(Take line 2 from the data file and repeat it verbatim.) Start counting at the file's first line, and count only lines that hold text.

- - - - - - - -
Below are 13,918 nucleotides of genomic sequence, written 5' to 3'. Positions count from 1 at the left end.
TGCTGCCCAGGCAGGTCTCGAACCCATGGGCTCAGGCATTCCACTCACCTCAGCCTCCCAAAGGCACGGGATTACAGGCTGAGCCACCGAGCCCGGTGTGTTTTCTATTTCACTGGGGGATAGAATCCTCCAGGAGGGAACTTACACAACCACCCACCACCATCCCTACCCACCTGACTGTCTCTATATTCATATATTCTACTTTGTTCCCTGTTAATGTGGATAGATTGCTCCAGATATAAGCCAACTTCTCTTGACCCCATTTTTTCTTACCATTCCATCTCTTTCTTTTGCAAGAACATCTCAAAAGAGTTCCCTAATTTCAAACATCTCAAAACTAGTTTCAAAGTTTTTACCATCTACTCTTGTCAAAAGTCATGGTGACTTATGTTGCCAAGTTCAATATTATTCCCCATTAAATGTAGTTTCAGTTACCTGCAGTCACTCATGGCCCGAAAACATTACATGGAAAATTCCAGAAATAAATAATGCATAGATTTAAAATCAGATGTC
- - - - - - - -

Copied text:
TGCTGCCCAGGCAGGTCTCGAACCCATGGGCTCAGGCATTCCACTCACCTCAGCCTCCCAAAGGCACGGGATTACAGGCTGAGCCACCGAGCCCGGTGTGTTTTCTATTTCACTGGGGGATAGAATCCTCCAGGAGGGAACTTACACAACCACCCACCACCATCCCTACCCACCTGACTGTCTCTATATTCATATATTCTACTTTGTTCCCTGTTAATGTGGATAGATTGCTCCAGATATAAGCCAACTTCTCTTGACCCCATTTTTTCTTACCATTCCATCTCTTTCTTTTGCAAGAACATCTCAAAAGAGTTCCCTAATTTCAAACATCTCAAAACTAGTTTCAAAGTTTTTACCATCTACTCTTGTCAAAAGTCATGGTGACTTATGTTGCCAAGTTCAATATTATTCCCCATTAAATGTAGTTTCAGTTACCTGCAGTCACTCATGGCCCGAAAACATTACATGGAAAATTCCAGAAATAAATAATGCATAGATTTAAAATCAGATGTC